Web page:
“I wouldn’t be surprised if they Rule 36 it to avoid saying anything at all.” he said, referring to the rule that allows the court to affirm without writing an opinion.
Also, if the appeals court were to reverse, it would have to come up with a new test for when to award enhanced damages, Ainsworth said.
“I’m not sure they’re going to be able to convince the Federal Circuit a new approach to this is necessary,” Ainsworth said.
But Michael Hawes, a Houston intellectual property partner at Baker Botts LLP, told Bloomberg Law the Federal Circuit may wind up vacating the triple damages award and send it back to the district court to have it try again.
That’s because the district court awarded enhanced damages for the entire period of infringement rather than confining enhanced damages to the period during which Zimmer’s conduct was egregious.
“Zimmer is making the argument you have to look at the egregiousness of the conduct from the point of view of when it happened,” Hawes said. Zimmer says the district court failed to take into account the company’s change in behavior over the entire time period.
Zimmer has a decent shot at convincing the appeals court “you can’t take a one-size-fits-all approach,” Hawes said.
The case dates back to December 2010. Stryker sued Zimmer in the U.S. District Court for the Western District of Michigan. It alleged infringement of patents on pulsed lavage devices, which are used to clean and irrigate wounds.
In 2013, the jury found that Zimmer infringed three patents belonging to Stryker, U.S. Patent Nos. 6,022,329, 6,179,807, and 7,144,383. The jury also found that Zimmer willfully infringed the patents, leading the court to award triple damages and attorneys’ fees to Stryker.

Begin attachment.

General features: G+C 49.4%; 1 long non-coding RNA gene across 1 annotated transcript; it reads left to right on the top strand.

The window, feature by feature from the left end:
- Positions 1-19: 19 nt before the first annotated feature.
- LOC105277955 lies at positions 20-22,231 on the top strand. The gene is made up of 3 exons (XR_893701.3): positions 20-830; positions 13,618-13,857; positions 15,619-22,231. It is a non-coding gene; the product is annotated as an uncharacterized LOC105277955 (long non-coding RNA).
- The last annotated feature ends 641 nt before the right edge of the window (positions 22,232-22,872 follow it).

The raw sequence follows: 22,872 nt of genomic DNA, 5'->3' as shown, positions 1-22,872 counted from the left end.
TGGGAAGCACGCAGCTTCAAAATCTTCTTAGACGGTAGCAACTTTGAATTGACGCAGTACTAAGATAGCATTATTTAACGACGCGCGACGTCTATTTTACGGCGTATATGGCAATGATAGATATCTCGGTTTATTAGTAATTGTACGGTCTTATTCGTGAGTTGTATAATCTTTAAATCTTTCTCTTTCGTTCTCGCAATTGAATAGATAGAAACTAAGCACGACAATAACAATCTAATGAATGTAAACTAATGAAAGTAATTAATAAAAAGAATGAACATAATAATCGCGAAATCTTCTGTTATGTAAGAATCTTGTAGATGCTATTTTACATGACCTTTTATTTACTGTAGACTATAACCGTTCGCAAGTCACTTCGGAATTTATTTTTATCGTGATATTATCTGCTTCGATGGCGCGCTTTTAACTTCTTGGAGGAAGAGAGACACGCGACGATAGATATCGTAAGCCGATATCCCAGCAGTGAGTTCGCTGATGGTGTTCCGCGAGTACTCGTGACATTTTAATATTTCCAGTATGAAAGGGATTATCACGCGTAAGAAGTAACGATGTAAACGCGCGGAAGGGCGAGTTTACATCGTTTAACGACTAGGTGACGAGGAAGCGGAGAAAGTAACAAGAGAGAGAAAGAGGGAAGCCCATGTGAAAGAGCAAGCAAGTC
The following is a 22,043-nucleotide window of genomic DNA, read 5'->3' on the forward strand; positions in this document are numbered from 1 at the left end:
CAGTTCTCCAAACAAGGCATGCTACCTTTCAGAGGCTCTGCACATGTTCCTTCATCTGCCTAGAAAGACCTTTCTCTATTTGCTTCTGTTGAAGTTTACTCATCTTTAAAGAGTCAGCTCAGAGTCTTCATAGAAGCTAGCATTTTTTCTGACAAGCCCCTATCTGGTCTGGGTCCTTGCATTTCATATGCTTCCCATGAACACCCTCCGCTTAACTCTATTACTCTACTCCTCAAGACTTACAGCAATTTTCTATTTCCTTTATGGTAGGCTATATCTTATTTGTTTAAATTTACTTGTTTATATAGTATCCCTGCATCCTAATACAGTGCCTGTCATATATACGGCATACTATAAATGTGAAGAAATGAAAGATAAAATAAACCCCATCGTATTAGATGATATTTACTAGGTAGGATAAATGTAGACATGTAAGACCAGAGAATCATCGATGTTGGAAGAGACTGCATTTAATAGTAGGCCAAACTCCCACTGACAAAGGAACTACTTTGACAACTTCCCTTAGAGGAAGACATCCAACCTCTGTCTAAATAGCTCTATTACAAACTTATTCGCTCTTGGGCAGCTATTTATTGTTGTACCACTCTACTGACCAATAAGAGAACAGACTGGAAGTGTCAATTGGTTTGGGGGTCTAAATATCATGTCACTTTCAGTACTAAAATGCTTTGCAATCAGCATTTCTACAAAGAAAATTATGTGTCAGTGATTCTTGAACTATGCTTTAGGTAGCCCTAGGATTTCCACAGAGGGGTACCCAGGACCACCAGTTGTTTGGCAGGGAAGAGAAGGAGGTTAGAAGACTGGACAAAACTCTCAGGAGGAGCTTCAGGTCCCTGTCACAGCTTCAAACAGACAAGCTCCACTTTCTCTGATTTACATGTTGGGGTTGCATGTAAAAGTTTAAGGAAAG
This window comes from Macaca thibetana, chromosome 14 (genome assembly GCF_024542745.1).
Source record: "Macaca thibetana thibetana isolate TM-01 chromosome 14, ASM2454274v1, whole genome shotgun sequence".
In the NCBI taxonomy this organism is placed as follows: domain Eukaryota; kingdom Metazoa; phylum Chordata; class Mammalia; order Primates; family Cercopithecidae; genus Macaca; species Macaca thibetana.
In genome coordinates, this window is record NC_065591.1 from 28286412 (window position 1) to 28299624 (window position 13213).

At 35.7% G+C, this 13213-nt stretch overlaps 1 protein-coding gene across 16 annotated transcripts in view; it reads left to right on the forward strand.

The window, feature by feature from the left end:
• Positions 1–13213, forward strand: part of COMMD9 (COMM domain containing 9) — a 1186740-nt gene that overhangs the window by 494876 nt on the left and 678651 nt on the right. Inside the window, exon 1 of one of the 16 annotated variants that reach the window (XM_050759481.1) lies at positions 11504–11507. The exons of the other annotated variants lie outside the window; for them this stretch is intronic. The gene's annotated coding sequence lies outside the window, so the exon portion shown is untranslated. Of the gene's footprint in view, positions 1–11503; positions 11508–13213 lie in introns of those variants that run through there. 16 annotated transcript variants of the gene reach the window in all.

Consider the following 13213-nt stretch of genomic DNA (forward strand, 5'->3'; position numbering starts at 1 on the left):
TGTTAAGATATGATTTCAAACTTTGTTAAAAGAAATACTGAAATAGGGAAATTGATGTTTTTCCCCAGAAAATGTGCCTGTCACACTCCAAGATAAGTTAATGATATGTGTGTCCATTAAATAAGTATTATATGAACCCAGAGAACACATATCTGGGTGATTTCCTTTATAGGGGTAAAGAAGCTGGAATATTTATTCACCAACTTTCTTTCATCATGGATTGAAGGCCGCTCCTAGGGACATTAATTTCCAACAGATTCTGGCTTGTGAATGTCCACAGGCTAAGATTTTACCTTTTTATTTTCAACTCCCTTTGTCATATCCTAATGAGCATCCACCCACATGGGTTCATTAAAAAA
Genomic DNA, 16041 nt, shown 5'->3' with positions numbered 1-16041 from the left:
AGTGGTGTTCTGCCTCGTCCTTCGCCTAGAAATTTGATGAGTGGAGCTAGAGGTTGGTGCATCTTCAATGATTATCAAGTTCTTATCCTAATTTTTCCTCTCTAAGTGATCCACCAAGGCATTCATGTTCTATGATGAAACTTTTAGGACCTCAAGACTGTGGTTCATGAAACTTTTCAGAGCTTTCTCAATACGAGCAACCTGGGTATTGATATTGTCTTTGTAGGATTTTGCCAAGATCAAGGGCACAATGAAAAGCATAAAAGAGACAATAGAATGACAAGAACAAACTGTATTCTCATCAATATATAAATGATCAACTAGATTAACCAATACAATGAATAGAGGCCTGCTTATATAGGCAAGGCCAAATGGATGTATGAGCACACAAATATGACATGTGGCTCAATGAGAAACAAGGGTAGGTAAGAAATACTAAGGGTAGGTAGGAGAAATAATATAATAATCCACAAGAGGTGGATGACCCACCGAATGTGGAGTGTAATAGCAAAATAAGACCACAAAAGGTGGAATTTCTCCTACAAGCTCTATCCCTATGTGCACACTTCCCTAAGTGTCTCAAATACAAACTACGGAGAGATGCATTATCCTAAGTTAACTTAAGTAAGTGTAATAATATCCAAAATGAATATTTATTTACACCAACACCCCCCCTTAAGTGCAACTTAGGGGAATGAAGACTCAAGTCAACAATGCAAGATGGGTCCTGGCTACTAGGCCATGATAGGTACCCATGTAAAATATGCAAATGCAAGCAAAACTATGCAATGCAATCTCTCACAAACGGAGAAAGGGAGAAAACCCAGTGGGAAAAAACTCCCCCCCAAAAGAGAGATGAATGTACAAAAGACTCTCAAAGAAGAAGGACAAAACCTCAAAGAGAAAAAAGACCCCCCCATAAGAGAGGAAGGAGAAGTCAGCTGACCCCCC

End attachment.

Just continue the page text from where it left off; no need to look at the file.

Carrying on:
Zimmer has already paid Stryker more than $90.2 million in damages and interest, the company said in its appeal, and it may have to pay some amount of enhancement on top of that. But Zimmer argues that the district court’s award of the maximum possible enhanced damages is disproportionate and represents a clear error of judgment.
“That disproportionate ruling defies this Court’s previous assessment that Zimmer presented reasonable defenses and rests on a legally flawed approach that fails to give weight to mitigating factors or consider changes in culpability over time,” Zimmer said in its briefing papers.
Stryker begs to differ. “The record demonstrates that Zimmer copied Stryker’s products, failed to investigate Stryker’s patents even after becoming aware of them, and failed to take any remedial action even after being found liable for infringement,” the company said in its papers.
Former Solicitor General of the U.S. Seth P. Waxman, now with Wilmer Cutler Pickering Hale and Dorr LLP, will argue for Zimmer.
Sharon A. Hwang of McAndrews Held & Malloy Ltd. will argue for Stryker.
The case is Stryker Corp. v. Zimmer Inc., Fed. Cir., No. 2017-2541, oral argument 12/3/18.